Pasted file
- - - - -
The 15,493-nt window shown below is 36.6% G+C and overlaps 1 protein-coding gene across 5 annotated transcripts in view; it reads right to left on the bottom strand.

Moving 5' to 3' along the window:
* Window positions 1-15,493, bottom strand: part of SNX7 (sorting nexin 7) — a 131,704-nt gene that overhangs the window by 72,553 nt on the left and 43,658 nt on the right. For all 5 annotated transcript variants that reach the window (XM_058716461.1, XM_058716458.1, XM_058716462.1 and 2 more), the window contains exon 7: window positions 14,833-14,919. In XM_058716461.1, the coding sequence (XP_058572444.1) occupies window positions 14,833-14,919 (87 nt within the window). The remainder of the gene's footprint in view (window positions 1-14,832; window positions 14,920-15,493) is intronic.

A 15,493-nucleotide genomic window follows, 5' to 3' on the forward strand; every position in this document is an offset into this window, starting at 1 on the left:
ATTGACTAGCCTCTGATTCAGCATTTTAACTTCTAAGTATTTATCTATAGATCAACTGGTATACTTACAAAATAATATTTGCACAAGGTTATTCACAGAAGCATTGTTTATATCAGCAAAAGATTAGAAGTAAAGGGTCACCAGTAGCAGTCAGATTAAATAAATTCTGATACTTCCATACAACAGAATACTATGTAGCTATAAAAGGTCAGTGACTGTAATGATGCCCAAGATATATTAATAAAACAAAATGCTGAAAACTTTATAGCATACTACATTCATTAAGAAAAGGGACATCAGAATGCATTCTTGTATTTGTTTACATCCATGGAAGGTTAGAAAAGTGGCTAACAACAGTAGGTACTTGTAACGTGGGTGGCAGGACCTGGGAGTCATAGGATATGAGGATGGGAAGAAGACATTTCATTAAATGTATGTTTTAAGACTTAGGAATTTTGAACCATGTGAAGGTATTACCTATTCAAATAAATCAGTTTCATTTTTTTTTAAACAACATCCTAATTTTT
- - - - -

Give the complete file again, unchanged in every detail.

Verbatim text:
The 15,493-nt window shown below is 36.6% G+C and overlaps 1 protein-coding gene across 5 annotated transcripts in view; it reads right to left on the bottom strand.

Moving 5' to 3' along the window:
* Window positions 1-15,493, bottom strand: part of SNX7 (sorting nexin 7) — a 131,704-nt gene that overhangs the window by 72,553 nt on the left and 43,658 nt on the right. For all 5 annotated transcript variants that reach the window (XM_058716461.1, XM_058716458.1, XM_058716462.1 and 2 more), the window contains exon 7: window positions 14,833-14,919. In XM_058716461.1, the coding sequence (XP_058572444.1) occupies window positions 14,833-14,919 (87 nt within the window). The remainder of the gene's footprint in view (window positions 1-14,832; window positions 14,920-15,493) is intronic.

A 15,493-nucleotide genomic window follows, 5' to 3' on the forward strand; every position in this document is an offset into this window, starting at 1 on the left:
ATTGACTAGCCTCTGATTCAGCATTTTAACTTCTAAGTATTTATCTATAGATCAACTGGTATACTTACAAAATAATATTTGCACAAGGTTATTCACAGAAGCATTGTTTATATCAGCAAAAGATTAGAAGTAAAGGGTCACCAGTAGCAGTCAGATTAAATAAATTCTGATACTTCCATACAACAGAATACTATGTAGCTATAAAAGGTCAGTGACTGTAATGATGCCCAAGATATATTAATAAAACAAAATGCTGAAAACTTTATAGCATACTACATTCATTAAGAAAAGGGACATCAGAATGCATTCTTGTATTTGTTTACATCCATGGAAGGTTAGAAAAGTGGCTAACAACAGTAGGTACTTGTAACGTGGGTGGCAGGACCTGGGAGTCATAGGATATGAGGATGGGAAGAAGACATTTCATTAAATGTATGTTTTAAGACTTAGGAATTTTGAACCATGTGAAGGTATTACCTATTCAAATAAATCAGTTTCATTTTTTTTTAAACAACATCCTAATTTTT